So, we're driving, The Fiance and I, this weekend, when we totally shouldn't have been. It was snowing, blowing, schools were closed, the roads were ugly. But, you know, since when do we listen?
Back to the story...
As we're heading down the highway - four lanes, separated by a median - an attempt is made to switch lanes. BAD IDEA, people. Bad. Before I have the chance to say, "f$#k," the car is fishtailing. And spinning. Then we're facing the wrong way on our side of the highway. The we're spinning. And snow is flying. And I can feel the ground sliding beneath the car. The scene went much like this:
"Don't brake, don't brake, don't brake, don't - "
"What do we DO?"
"I'm scared, I'm scared, I'm scared, I'm scared, I'm scared!"
(Lots of snow flying, lots of swearing, lots of my life flashing before my tightly-closed eyes)
"I SO cannot afford this!"
And because, why bother hanging onto the steering wheel, The Fiance and I clasp hands as the car continues to lose control. We actually held hands as if to say, "OK, well. It's been real. Sorry we already spent so much money on the wedding." As the car spun, I fully expected an impact. Be it, the car flipping over and bursting into flames. The car careening into oncoming traffic, only to be hit by a semi and burst into flames. Either way the car, dammit, was going to burst into flames, and The Fiance and I were going to die before we ever got to go to Mexico for our honeymoon.
That is so not cool with me.
Clearly none of the aforementioned happened. The car came to a rest, in the median. Very much stuck. I opened my eyes, realized we were alive, and cried because, shit, that was scary. My legs were shaking, and I swiftly took inventory: Limbs, check. The Fiance, check. Car, check. Everything in one piece, check. Able to get out of the ditch, uh, no check.
We sat in the car, in the ditch, covered in snow, and pondered the situation. So, now what? I see we're alive, but how does one get out of this situation, please? We finally decided to call 411 and locate a towing service. A towing service we, clearly, can not afford because, hi, we are trying to afford to live and get married and raise cats, duh.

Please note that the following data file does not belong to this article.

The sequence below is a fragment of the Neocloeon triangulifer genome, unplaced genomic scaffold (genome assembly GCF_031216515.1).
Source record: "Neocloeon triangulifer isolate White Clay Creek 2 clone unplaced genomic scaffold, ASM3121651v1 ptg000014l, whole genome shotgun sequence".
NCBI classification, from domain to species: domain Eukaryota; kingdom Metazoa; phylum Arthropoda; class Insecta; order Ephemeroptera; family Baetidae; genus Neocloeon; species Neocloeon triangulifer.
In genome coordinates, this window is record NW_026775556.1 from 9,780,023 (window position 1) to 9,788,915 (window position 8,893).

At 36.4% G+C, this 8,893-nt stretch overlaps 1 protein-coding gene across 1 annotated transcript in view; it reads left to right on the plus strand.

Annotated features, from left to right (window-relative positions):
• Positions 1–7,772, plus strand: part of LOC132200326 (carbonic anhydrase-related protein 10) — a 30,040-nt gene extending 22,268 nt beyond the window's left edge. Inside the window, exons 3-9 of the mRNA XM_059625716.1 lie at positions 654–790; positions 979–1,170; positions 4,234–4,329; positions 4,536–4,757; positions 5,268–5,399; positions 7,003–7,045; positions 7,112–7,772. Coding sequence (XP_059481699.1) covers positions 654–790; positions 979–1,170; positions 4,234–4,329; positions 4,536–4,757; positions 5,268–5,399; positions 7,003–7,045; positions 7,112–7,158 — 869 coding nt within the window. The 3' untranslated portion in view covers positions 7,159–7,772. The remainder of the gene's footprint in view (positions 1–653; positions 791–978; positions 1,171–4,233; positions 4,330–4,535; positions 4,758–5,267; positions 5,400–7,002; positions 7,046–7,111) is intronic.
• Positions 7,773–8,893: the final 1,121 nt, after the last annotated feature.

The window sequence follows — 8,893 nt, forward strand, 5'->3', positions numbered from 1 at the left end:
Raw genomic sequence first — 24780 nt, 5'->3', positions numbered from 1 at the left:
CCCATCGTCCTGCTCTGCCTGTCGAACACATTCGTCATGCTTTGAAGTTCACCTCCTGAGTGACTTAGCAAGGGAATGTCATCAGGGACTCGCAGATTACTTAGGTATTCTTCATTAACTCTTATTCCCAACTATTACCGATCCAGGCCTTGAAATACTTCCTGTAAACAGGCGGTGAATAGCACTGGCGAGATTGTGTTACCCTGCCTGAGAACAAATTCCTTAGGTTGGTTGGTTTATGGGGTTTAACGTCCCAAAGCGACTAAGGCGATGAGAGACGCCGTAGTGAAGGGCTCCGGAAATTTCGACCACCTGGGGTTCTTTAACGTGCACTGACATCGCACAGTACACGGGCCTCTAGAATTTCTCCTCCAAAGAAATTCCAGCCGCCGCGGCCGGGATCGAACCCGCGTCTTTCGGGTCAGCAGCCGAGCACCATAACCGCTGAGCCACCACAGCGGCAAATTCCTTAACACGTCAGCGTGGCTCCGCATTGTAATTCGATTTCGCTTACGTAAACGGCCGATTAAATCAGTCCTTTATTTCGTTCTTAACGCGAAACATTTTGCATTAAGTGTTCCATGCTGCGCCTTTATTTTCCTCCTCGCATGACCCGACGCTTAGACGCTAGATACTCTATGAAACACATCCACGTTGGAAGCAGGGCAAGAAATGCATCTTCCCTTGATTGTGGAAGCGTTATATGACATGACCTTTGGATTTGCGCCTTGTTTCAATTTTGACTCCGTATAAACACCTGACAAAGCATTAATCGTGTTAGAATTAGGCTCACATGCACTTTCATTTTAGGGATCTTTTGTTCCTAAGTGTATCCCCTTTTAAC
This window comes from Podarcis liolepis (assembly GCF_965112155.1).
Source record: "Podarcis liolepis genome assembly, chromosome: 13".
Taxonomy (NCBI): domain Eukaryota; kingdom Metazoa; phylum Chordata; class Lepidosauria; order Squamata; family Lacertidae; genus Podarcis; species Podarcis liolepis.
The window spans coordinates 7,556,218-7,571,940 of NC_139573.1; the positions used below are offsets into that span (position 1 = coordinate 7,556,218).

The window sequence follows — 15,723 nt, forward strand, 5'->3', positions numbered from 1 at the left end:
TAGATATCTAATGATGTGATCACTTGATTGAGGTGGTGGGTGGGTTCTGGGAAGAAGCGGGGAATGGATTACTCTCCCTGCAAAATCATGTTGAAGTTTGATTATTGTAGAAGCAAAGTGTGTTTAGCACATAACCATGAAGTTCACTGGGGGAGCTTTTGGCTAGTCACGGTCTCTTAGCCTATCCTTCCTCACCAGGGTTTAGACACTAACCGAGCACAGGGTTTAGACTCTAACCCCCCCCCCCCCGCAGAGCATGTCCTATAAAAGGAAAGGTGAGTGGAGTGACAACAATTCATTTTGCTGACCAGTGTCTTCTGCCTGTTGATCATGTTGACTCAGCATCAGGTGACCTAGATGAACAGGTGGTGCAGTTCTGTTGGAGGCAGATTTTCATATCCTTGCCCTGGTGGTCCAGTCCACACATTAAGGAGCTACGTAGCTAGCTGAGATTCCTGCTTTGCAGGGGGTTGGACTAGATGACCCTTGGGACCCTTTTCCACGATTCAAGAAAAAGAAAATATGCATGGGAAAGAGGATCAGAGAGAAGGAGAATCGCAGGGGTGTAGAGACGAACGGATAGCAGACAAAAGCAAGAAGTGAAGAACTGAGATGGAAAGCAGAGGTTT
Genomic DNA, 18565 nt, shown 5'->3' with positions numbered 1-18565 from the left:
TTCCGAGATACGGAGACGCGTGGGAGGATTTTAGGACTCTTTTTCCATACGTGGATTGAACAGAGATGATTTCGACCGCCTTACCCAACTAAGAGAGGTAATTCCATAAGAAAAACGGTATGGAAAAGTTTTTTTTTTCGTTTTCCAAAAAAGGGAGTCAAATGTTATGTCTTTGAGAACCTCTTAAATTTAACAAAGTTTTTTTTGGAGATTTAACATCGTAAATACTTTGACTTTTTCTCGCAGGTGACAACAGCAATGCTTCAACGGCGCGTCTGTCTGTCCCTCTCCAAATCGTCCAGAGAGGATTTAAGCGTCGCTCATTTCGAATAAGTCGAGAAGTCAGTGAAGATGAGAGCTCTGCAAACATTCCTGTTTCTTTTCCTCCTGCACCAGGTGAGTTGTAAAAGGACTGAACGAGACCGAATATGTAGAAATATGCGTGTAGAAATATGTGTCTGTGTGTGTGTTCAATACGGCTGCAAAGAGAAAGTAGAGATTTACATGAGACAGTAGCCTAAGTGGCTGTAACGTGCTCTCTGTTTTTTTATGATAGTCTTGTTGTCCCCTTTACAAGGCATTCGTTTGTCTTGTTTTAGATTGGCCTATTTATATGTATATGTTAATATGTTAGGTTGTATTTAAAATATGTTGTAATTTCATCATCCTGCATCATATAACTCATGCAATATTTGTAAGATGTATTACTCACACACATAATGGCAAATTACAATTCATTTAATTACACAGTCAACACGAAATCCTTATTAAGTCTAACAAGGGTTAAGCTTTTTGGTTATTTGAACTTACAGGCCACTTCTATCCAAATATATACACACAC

"Hi, we need a tow truck. We're stuck in a ditch."
"Yer stuck in a ditch?"
I knew the minute Mr. Tow Truck said "Yer," we were in trouble. While awaiting, patiently, his arrival, a nice gentleman in a truck pulled over to survey the scene. Yes, we're OK. Yes, we're stuck. Yes, we called a tow truck. Thank you. In minutes, a sheriff's deputy arrived. Repeat same conversation.
And, finally, a tow truck came barrelling into view. Out climbed Jim? Jeff? I'm not sure, I couldn't understand him. He was missing his four front teeth. And his hat? It was covered in grease, therefore I couldn't read what business he said he came from. His hair protruded from the cap, greasy from lack of washing. The dirt under his fingernails and cuts on his knuckles made me nervous. His truck was, well, dilapidated, to say the least. I thought of, perhaps, screaming, as he crawled on his hands and knees in dirty overalls, dragging a chain and a hook through the snow.
I remember telling The Fiance, "Jesus Christ. This is straight out of a horror movie," but I sat still, watching, and remembered, "I'm pretty sure we're stuck in a ditch, and if Jim Bob has to haul us out, then so be it." But that didn't stop me from imagining him dragging our car out of the ditch, us screaming inside, banging on the windows, and being hauled to a remote location in a cornfield, where he would proceed to cut off our limbs and throw The Fiance's lifeless body into a combine, which I stared, screaming bloody murder.
Or something like that. I watch a lot of horror movies.
But sure enough, he hooked up the car, pulled us out and subsequently let us go, unscathed. After, of course, charging us $100 and flashing a toothless grin.
"You kids be careful, now," he said, making me squirm in my sweatpants.
But sure enough, we were out. We were alive. The car was in one piece. And we had just forked over $100 that neither of us had. What a good day. Later, once safely at home, we sat on the bed, staring at the wall. It was sort of one of those moments where you're not really sure what to say. You quickly start to look at life differently. Like, "Shoot. Make sure I at least look presentable next time we get in the car." And, "Mom would've been SO pissed if we died."
We spent a lot of time in close proximity to each other for the remainder of the night. As we watched Jack Bauer continue to save the United States of America for the sixth time in a row, The Fiance grabbed my hand.
"I'm glad we didn't die."